8. Seems easy to complain about the public management of rail in Canada, but we shouldn’t forget that a big part of the diminished returns of rail here and elsewhere in North America is because it was mismanaged and shamelessly dismantled by the private sector for so long. Let’s not dick ride the private sector just yet simply for the sake of craping on the government. If private is the way to go, we still need to figure out as a people what form that would take, so we’d still have public (government) involvement.
  9. I noticed that, from what I gather a lot of STEM programs have required or option introductory macro or micro courses (maybe because DECs in science don’t cover Econ). Cool thing is that they’re often bird courses, so I would recommend taking either or both as an elective if it’s not required for the degree; for the educational value and the GPA boost. More likely as electives. Economics as a discipline has a pretty broad field of application. An economics undergrad program needs to be flexible. But a student should definitely work in some relevant courses if they plan on pursuing a career related to planning or getting into a masters in planning. Anyways, we’re getting way off topic, but this interesting. It would be nice to start some topic on urb-related education.
  10. I could see HFR making a dent in care and bus travel, but HSR is really the only equivalent alternative to air travel.
  11. This could actually be a good news. The community can move to Chabanel and finally make the area a hub for creative types.
  12. How though? It’s not like were expecting urban planners to be bonafide market analysts. UQAM has required econ courses, while Mcgill has ECON option and elective courses. Quite a few standard URB courses happen to be multidisciplinary, and do cover to some varying degree macroeconomics. Accreditation agencies in Canada require that urban planning programs cover various fields of applied economics. The field isn’t completely blind to the science, or whatever was the point here.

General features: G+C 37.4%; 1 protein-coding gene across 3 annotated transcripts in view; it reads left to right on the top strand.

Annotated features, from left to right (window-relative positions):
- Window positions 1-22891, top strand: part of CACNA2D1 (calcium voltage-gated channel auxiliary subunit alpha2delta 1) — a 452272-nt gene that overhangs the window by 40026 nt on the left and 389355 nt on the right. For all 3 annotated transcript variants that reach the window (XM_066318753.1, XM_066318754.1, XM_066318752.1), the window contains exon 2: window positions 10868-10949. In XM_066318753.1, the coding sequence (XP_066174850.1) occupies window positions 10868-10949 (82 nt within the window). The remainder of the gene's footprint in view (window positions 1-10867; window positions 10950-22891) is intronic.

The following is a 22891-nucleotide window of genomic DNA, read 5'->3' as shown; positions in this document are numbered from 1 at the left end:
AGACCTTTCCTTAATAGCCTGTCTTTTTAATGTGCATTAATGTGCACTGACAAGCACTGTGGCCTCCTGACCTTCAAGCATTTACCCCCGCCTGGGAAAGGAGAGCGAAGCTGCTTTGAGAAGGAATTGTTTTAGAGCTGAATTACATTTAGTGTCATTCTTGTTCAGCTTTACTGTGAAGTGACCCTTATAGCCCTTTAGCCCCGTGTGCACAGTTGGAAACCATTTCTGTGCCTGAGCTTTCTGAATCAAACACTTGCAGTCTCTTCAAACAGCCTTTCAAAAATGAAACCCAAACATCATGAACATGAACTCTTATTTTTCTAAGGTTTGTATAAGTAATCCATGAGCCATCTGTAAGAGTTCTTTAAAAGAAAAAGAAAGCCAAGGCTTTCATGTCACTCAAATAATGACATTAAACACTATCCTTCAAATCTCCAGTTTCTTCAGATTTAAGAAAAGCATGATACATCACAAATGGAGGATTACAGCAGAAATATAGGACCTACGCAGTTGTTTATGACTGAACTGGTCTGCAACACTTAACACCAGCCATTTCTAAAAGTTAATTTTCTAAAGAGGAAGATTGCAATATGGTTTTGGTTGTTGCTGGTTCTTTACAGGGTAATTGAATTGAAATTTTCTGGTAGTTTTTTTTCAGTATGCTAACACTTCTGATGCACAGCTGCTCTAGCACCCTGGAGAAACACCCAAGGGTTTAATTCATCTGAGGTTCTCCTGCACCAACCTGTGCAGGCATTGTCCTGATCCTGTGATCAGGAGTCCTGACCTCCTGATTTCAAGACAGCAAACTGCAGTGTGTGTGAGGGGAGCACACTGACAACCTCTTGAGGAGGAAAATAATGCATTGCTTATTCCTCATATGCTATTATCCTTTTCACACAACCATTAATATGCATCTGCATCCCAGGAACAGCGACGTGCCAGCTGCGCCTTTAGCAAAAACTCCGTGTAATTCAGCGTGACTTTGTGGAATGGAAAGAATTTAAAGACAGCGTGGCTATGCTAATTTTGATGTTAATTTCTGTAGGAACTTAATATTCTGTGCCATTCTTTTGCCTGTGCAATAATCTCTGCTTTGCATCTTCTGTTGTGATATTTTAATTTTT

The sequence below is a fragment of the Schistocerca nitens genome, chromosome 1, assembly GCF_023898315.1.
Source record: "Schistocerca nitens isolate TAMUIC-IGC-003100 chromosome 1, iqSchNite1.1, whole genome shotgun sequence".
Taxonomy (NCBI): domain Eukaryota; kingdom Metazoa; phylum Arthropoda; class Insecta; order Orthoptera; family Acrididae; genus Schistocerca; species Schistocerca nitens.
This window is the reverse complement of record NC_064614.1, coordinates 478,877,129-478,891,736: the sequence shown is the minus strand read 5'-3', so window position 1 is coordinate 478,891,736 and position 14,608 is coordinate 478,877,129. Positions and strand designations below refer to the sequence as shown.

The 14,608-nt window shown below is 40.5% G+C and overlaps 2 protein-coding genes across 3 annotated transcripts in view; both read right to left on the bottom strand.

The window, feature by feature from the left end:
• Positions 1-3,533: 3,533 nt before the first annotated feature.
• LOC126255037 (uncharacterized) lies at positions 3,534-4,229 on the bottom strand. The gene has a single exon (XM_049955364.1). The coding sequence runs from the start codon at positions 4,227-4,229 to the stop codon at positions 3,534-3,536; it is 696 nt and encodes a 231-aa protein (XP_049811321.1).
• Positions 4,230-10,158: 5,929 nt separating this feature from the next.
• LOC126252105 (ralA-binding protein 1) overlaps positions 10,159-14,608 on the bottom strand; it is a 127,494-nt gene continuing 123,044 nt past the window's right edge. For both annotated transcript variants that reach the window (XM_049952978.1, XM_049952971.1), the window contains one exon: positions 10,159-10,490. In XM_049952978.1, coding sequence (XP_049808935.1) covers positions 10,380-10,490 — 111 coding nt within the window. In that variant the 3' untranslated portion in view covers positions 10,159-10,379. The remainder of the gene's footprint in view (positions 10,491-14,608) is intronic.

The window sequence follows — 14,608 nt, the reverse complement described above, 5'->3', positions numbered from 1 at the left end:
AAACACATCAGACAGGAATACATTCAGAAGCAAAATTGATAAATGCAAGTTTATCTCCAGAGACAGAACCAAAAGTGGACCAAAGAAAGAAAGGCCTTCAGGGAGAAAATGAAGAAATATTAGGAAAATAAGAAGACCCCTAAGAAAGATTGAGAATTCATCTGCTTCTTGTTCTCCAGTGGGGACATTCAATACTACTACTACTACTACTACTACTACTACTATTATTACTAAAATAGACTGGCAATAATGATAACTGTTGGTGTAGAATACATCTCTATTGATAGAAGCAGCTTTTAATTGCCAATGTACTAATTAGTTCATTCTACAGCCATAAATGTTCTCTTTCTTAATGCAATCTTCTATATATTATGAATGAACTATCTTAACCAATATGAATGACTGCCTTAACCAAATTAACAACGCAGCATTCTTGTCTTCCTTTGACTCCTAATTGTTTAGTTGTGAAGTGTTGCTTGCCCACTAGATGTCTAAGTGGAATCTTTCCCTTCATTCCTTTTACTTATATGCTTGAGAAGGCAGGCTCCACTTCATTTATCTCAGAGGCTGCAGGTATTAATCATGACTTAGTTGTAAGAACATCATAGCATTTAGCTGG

13. macha

    Royalmount "Quinze40"

    I just don’t get why people are pushing so much for a residential phase to the project. Do you guys understand how damaging it his for people’s health to live under 500 m of that particular type of expressway? This is a major public health issue that seems to completely fly over YIMBYS and density proponents. I’m all for efficiently development the area with commercial and office development, but asking people to live there is just irresponsible.
  14. Par for the course considering the neighbourhood. Take a look with google street view if you don’t pass in the area often.
  15. No comment on the weird comment about haitiens, but I will say I don’t see any gentrification happening any time soon in Riviere-des-Prairies or Saint-Leonard. The money is already there, but those neighbourhood have a profoundly suburban developmental bent. You would need a massive push in terms of mass rapid transit and thoughtful developers like Christian Yaccarini to turn things around. (Gentrification is only as grassroots as the grass is green… it makes more sense in my head )Montreal-Nord though, even if less affluent, is more likely to see some gentrification in the future and I feel it could be on the cusp of something great. A little bit of rebranding and new offers like this club could go a long way. Pointe-aux-Trembles, while not the same demographics as Montreal-Nord, also has great potential for urban renewal.